There are a variety of reactions that can occur with the transfusion of any blood product. Purebred cats, especially those that have had previous blood transfusions, are at a higher risk for having severe reactions to transfusion than other animals. Most reactions usually occur during, or shortly after, the transfusion.
Symptoms and Types
Reaction to a blood transfusion may be classified by one of the following conditions: immune system related; acute reaction (an immediate, sudden reaction); or delayed reaction.
Acute symptoms of a reaction to blood transfusion may include fever, vomiting, weakness, incontinence, shock, collapse, and general loss of transfusion effectiveness. Symptoms of a delayed reaction are usually not directly apparent and result only in a loss of the transfusion’s effectiveness.
Many symptoms will vary, depending on the exact cause. Transfusion of contaminated blood can result in fever, shock, and septicemia — an invasion of disease producing bacteria into the bloodstream. Circulatory overload resulting from rapid or excessive transfusion can result in vomiting, cough, and heart failure. Hypothermia, which can stem from transfusion of cold refrigerated blood — usually in smaller cats or already hypothermic cats — is evident by shivering and impaired platelet function.
There are several circumstances that may be responsible for a blood transfusion reaction, such as transfusion of a mismatched blood type; transfusion of contaminated blood and consequent blood-born disease from an infected donor; circulatory overload caused by too-rapid or too-large amounts of transfusion; or transfusion of damaged red blood cells which have been improperly stored (i.e., due to excessive heating or freezing). In addition to these causes, the cat’s immune system may react to various components in the donor’s blood. Symptoms will usually surface in the course of 3-14 days.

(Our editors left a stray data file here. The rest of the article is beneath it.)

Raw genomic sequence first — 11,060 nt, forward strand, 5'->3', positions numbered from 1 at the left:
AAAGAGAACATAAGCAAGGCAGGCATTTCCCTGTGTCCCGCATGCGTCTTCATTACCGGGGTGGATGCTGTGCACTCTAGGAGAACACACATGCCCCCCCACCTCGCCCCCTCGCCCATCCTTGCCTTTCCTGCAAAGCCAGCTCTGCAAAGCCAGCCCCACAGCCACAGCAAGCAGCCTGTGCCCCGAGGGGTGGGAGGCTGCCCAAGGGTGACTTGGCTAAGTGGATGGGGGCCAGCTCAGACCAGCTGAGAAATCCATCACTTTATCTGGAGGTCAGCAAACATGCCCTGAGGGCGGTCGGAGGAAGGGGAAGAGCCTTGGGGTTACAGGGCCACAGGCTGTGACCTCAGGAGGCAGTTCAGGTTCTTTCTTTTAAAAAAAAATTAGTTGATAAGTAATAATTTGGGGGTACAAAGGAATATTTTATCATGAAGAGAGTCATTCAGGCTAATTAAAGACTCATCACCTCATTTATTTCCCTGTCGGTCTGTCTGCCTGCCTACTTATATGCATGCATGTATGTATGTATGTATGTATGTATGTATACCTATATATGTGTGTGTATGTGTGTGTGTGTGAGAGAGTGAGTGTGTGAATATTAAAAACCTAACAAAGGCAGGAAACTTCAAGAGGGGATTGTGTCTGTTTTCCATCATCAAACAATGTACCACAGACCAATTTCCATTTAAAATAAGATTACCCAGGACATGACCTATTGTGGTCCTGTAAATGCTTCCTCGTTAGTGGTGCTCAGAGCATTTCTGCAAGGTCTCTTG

A diagnosis of blood transfusion reaction is based largely on symptoms that present after transfusion. Tests include a urine analysis, retesting of blood type to confirm rejection of donor blood, and a bacteria analysis of the transfused blood.
A condition of the blood in which micro-organisms or harmful toxins are present in the system
A cell that aids in clotting
The amount of pressure applied by the blood on the arteries.
Term used to imply that a situation or condition is more severe than usual; also used to refer to a disease having run a short course or come on suddenly.
Courtesy of petmd.com Original Article